Fight racism by voting in local elections

Jeff Cox offers some reasons for Iowans who care about racism to “think local.” -promoted by desmoinesdem

Low levels of voter turnout in America are disheartening. Bernie Sanders showed that large numbers of young, new voters can be brought into the electoral system. But what about local elections for school board and city council elections, not to mention bond issues, and the sadly neglected party primaries for local officials?

Here are some reasons to “think local” about elections if you care about racism, with evidence taken from five recent Johnson County elections.

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IA-03: David Young not defending Iowa's medical cannabis law

Carl Olsen is a longtime advocate for expanding access to medical cannabis in Iowa and maintains the Iowans for Medical Marijuana website. -promoted by desmoinesdem

Representative David Young is co-sponsoring federal legislation, the CARERS Act of 2017, H.R. 2920, that would interfere with Iowa’s Medical Cannabidiol Act of 2017, passed during the closing hours of last year’s legislative session.

And it’s not just Young. Representative Dave Loebsack, Iowa’s only Democrat in Congress, is also co-sponsoring the CARERS Act of 2017.  What is surprising to me as a Democrat is that the Republican representing the first district, Rod Blum, is actually the only Iowa member of Congress that understand federalism.  What I mean by “federalism” is that Blum is representing the people of the state of Iowa rather than federal interference with our new state medical marijuana law.

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A life that has led to advocacy

A personal commentary by Matt Chapman to coincide with the “Day on the Hill” for our state’s National Alliance on Mental Illness chapter. NAMI Iowa’s “mission is to raise public awareness and concern about mental illness, to foster research, to improve treatment and to upgrade the system of care for the people of Iowa.” -promoted by desmoinesdem

In the last few years I have found myself politically active and seem to be trying to make up for years of not having the right to vote and taking it for granted when I did participate. I would like to share where my focus is and relate how I came to feel so intensely about these issues. You never know when you may find your voice, and if it took me until my 50s, so be it.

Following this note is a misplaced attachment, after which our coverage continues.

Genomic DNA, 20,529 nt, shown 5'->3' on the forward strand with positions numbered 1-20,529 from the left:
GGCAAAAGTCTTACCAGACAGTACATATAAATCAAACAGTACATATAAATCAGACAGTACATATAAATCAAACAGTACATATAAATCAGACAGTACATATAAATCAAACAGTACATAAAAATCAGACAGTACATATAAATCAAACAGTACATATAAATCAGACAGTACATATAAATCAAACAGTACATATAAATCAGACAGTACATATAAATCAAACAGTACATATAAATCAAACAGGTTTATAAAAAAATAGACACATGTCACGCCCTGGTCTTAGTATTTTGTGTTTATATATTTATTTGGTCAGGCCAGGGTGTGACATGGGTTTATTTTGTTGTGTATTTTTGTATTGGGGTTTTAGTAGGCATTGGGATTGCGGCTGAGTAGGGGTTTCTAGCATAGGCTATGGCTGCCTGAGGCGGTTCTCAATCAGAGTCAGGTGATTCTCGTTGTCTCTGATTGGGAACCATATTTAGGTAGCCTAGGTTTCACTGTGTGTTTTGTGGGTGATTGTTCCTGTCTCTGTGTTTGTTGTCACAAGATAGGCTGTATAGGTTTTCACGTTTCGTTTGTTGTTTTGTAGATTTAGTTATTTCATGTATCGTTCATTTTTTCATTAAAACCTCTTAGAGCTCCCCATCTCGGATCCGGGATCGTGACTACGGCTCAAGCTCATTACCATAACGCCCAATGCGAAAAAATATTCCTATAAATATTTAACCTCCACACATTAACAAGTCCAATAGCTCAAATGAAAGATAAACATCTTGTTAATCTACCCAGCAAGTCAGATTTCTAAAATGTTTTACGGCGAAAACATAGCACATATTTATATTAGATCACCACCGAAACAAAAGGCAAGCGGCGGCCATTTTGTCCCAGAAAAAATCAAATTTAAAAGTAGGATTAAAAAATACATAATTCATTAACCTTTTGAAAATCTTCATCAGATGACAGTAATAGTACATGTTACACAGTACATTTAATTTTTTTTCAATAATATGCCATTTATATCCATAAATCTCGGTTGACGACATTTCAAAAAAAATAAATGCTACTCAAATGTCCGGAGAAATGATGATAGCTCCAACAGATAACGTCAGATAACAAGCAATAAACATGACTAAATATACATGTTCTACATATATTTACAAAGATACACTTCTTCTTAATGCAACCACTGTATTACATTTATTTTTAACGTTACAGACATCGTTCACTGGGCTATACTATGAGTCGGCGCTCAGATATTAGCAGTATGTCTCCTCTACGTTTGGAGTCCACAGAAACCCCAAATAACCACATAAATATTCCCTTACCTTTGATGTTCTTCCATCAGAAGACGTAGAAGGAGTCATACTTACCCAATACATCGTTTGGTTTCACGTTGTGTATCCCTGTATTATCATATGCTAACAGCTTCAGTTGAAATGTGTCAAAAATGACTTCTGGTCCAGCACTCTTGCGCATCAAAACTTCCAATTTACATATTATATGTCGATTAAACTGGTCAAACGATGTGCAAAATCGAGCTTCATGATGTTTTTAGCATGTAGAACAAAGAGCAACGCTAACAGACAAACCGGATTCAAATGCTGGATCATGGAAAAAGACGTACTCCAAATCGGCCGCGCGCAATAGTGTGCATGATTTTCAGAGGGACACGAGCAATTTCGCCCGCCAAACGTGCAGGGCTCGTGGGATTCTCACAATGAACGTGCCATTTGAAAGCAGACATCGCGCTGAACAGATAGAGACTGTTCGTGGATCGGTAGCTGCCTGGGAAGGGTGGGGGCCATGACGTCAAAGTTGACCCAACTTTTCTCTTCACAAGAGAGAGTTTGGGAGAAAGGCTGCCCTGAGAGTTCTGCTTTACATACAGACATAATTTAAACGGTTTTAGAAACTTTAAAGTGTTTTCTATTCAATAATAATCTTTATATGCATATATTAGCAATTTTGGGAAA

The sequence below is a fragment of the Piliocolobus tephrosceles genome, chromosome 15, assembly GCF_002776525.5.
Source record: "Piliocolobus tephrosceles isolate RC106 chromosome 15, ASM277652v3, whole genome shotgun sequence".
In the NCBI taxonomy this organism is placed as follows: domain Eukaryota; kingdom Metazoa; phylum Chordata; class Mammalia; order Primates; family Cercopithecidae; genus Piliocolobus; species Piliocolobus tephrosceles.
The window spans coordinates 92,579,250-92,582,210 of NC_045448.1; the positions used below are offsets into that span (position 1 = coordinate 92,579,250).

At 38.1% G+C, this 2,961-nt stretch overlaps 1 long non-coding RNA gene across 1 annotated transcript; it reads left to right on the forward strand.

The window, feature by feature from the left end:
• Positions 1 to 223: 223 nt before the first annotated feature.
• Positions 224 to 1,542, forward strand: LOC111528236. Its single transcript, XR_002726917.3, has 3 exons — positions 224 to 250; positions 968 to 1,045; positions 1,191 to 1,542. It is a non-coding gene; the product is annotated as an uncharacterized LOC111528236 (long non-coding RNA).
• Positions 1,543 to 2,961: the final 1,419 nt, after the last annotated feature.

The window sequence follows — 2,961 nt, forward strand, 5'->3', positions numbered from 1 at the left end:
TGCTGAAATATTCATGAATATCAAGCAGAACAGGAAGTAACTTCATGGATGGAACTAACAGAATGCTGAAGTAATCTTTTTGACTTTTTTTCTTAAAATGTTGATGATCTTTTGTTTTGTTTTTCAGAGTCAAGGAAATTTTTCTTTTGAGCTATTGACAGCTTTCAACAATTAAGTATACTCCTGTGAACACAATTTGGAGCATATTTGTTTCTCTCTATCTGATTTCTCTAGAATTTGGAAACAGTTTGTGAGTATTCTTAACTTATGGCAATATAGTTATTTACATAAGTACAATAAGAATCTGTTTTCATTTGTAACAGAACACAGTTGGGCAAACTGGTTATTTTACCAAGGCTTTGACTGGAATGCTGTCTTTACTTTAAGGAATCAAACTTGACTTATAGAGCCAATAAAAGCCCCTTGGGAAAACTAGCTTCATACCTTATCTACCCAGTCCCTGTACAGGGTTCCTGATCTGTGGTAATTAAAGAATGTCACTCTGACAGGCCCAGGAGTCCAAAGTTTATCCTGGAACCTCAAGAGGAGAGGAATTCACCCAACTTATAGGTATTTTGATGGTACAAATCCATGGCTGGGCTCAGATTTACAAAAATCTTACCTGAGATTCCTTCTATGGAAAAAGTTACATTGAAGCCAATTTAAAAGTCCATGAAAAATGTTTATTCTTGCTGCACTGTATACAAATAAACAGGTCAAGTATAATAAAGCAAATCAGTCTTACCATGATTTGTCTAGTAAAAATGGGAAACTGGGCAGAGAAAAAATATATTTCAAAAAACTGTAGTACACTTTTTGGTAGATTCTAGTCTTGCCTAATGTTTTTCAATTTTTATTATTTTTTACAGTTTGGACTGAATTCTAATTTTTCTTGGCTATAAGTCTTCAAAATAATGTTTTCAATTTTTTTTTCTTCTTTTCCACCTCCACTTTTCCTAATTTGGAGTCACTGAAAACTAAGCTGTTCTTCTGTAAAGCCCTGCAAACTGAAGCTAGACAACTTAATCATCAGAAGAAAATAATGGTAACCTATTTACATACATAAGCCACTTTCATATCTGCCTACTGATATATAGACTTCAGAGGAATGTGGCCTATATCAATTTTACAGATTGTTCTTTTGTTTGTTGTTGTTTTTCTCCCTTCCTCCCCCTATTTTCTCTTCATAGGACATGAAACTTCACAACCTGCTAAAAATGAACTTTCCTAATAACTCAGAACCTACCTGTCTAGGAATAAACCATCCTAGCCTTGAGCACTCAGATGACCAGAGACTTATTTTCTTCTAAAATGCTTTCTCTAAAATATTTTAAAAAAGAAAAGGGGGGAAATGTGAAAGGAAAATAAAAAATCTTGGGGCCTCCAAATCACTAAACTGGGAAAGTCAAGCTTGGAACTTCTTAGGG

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Exclusive: Two health giants block Iowans from medical cannabis program

Doctors affiliated with Mercy Cedar Rapids and The Iowa Clinic are refusing to sign paperwork their patients need to register for the Iowa Department of Public Health’s medical cannabis program. Iowa law requires applicants to obtain their doctor’s signature attesting that the patient has a “qualifying debilitating medical condition.” But the law stipulates that health care practitioners have “no duty to provide” written confirmation of the patient’s diagnosis.

Mercy Cedar Rapids appears to have instructed its 503 physicians not to sign the IDPH paperwork, according to two sources with qualifying conditions, who receive health care at different facilities in that network. Most if not all of the 250-plus health care providers at The Iowa Clinic, a doctor-owned group in the Des Moines area, are also refusing to sign medical cannabis card applications.

Without cooperation from a primary care provider, Iowans cannot start the process of receiving authorization to use cannabidiol legally. The number of patients affected by their health care group’s policies is unknown but potentially large. Mercy Cedar Rapids handled 451,400 outpatient visits last year at offices around Iowa’s second largest metro area. The Iowa Clinic averages 450,000 visits annually, serving about 148,000 unique patients across its central Iowa locations.

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